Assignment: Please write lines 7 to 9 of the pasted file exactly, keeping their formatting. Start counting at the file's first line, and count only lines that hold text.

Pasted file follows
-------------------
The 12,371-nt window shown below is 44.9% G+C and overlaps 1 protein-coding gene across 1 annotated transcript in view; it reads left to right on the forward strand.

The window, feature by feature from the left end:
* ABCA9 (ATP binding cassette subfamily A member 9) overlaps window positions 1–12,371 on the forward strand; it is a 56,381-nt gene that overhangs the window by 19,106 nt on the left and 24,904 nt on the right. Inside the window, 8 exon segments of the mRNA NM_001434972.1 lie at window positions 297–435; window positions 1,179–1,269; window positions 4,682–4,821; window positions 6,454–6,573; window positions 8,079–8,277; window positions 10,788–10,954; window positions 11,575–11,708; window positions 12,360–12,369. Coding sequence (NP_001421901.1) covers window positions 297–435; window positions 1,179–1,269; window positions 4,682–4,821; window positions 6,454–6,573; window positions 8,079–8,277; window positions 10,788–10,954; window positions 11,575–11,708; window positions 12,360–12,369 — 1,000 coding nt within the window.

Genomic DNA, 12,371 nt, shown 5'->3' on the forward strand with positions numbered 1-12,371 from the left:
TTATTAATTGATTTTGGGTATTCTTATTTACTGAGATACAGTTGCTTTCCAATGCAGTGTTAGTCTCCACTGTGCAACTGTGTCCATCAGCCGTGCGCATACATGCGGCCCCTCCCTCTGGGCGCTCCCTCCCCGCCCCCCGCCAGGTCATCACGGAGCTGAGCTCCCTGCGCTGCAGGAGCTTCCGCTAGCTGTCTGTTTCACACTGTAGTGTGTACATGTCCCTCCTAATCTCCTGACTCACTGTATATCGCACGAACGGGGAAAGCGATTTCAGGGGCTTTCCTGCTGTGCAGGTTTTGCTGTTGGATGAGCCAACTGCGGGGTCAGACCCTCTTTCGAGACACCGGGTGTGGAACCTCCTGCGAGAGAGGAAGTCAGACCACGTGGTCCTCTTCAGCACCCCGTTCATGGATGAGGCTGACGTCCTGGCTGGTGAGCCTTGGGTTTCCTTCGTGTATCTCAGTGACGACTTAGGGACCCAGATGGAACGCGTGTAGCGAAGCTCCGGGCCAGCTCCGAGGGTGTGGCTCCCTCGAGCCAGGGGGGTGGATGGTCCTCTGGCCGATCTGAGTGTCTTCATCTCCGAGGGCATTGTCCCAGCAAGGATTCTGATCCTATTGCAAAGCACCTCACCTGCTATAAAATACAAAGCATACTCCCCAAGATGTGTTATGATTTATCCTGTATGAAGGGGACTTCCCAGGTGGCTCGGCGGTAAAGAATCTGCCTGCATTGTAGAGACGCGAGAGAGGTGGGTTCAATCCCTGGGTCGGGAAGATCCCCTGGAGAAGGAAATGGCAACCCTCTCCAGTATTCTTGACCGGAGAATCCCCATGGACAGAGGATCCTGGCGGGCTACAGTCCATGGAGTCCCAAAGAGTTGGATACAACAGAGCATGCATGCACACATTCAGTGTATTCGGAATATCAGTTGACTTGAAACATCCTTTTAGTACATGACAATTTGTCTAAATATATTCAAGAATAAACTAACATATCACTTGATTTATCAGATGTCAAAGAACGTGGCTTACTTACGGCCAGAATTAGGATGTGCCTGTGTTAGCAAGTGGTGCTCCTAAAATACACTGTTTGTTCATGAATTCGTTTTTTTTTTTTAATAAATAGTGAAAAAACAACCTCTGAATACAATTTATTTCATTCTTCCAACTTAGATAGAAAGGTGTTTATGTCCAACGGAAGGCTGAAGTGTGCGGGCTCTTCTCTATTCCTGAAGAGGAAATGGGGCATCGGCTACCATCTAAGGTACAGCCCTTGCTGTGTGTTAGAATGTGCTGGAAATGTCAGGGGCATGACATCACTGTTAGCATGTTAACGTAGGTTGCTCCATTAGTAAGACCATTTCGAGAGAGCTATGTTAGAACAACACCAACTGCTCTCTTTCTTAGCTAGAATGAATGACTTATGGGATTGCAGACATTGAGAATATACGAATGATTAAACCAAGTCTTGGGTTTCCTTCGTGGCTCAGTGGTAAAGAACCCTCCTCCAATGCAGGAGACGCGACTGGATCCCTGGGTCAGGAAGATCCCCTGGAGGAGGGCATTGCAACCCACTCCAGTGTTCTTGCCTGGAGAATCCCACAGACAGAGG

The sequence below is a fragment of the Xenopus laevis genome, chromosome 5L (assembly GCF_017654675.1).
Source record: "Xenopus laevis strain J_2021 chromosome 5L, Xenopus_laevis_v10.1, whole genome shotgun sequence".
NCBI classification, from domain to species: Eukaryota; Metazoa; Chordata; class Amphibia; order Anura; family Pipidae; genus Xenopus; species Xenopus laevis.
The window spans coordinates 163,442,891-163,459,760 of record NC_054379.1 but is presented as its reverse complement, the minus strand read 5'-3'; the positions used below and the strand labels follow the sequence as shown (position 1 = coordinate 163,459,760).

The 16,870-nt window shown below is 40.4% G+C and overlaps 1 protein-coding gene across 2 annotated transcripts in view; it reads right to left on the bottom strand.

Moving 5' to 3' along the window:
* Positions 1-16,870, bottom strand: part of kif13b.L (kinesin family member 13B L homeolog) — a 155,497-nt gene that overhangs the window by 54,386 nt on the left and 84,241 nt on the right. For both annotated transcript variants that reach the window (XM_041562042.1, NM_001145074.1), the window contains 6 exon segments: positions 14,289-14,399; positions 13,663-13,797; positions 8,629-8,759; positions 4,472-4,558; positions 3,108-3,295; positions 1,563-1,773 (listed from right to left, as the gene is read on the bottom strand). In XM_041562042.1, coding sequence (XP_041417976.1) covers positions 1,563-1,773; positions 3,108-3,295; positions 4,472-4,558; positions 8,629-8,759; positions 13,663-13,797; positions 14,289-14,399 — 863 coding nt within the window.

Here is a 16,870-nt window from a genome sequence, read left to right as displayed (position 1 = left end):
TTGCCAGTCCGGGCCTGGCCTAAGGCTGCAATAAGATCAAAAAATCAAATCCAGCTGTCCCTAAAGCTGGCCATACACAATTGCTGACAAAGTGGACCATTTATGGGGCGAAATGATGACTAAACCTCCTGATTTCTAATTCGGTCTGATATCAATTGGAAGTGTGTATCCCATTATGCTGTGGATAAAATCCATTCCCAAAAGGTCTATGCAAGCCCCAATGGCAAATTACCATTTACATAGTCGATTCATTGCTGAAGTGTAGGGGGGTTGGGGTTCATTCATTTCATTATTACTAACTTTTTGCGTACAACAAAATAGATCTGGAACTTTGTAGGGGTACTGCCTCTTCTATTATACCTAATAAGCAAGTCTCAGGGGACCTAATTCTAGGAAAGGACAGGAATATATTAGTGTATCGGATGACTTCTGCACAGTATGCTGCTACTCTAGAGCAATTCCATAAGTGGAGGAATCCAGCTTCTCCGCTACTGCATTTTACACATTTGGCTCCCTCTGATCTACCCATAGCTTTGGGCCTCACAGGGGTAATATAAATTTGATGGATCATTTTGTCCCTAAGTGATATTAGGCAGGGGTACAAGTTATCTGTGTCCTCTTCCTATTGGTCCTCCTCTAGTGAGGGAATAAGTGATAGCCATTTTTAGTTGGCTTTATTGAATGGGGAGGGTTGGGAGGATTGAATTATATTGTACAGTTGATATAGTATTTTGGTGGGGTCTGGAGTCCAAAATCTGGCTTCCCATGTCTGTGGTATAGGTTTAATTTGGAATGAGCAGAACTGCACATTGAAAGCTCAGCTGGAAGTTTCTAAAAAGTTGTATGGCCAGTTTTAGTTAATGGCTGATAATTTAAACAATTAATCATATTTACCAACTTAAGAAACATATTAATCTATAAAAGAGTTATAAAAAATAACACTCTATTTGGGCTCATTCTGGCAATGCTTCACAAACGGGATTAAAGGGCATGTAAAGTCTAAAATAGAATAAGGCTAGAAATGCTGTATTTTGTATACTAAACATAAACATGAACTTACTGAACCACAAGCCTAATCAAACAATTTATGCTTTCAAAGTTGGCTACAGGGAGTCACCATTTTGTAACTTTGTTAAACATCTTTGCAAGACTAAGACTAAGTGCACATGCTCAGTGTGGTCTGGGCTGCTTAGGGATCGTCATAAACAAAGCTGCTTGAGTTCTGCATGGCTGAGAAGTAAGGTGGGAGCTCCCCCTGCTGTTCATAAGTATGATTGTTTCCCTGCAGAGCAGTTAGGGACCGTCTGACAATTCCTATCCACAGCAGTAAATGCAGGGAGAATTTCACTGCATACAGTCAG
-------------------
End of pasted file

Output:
Source record: "Xenopus laevis strain J_2021 chromosome 5L, Xenopus_laevis_v10.1, whole genome shotgun sequence".
NCBI classification, from domain to species: Eukaryota; Metazoa; Chordata; class Amphibia; order Anura; family Pipidae; genus Xenopus; species Xenopus laevis.
The window spans coordinates 163,442,891-163,459,760 of record NC_054379.1 but is presented as its reverse complement, the minus strand read 5'-3'; the positions used below and the strand labels follow the sequence as shown (position 1 = coordinate 163,459,760).